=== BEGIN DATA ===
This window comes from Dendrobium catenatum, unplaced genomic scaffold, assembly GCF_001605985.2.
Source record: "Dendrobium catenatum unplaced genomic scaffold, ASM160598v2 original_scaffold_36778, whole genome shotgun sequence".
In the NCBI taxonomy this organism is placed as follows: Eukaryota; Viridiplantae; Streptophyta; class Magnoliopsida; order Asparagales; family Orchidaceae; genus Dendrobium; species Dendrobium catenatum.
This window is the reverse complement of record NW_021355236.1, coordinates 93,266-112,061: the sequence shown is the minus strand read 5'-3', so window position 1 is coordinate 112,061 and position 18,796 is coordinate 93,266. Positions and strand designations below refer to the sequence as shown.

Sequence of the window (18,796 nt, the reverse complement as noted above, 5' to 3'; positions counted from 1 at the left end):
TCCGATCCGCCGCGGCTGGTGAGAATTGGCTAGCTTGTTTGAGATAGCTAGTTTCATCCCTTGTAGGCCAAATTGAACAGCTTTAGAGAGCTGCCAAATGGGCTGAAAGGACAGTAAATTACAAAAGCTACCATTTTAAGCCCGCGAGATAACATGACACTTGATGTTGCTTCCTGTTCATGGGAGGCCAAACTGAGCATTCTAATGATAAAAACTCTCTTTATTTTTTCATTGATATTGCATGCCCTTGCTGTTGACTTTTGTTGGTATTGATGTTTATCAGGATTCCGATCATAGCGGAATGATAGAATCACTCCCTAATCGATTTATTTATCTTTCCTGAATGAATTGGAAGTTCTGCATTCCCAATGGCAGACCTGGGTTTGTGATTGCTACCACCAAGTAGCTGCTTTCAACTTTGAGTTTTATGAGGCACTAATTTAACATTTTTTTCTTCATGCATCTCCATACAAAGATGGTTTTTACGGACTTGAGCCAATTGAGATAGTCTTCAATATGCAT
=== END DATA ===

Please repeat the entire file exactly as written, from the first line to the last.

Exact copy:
This window comes from Dendrobium catenatum, unplaced genomic scaffold, assembly GCF_001605985.2.
Source record: "Dendrobium catenatum unplaced genomic scaffold, ASM160598v2 original_scaffold_36778, whole genome shotgun sequence".
In the NCBI taxonomy this organism is placed as follows: Eukaryota; Viridiplantae; Streptophyta; class Magnoliopsida; order Asparagales; family Orchidaceae; genus Dendrobium; species Dendrobium catenatum.
This window is the reverse complement of record NW_021355236.1, coordinates 93,266-112,061: the sequence shown is the minus strand read 5'-3', so window position 1 is coordinate 112,061 and position 18,796 is coordinate 93,266. Positions and strand designations below refer to the sequence as shown.

Sequence of the window (18,796 nt, the reverse complement as noted above, 5' to 3'; positions counted from 1 at the left end):
TCCGATCCGCCGCGGCTGGTGAGAATTGGCTAGCTTGTTTGAGATAGCTAGTTTCATCCCTTGTAGGCCAAATTGAACAGCTTTAGAGAGCTGCCAAATGGGCTGAAAGGACAGTAAATTACAAAAGCTACCATTTTAAGCCCGCGAGATAACATGACACTTGATGTTGCTTCCTGTTCATGGGAGGCCAAACTGAGCATTCTAATGATAAAAACTCTCTTTATTTTTTCATTGATATTGCATGCCCTTGCTGTTGACTTTTGTTGGTATTGATGTTTATCAGGATTCCGATCATAGCGGAATGATAGAATCACTCCCTAATCGATTTATTTATCTTTCCTGAATGAATTGGAAGTTCTGCATTCCCAATGGCAGACCTGGGTTTGTGATTGCTACCACCAAGTAGCTGCTTTCAACTTTGAGTTTTATGAGGCACTAATTTAACATTTTTTTCTTCATGCATCTCCATACAAAGATGGTTTTTACGGACTTGAGCCAATTGAGATAGTCTTCAATATGCAT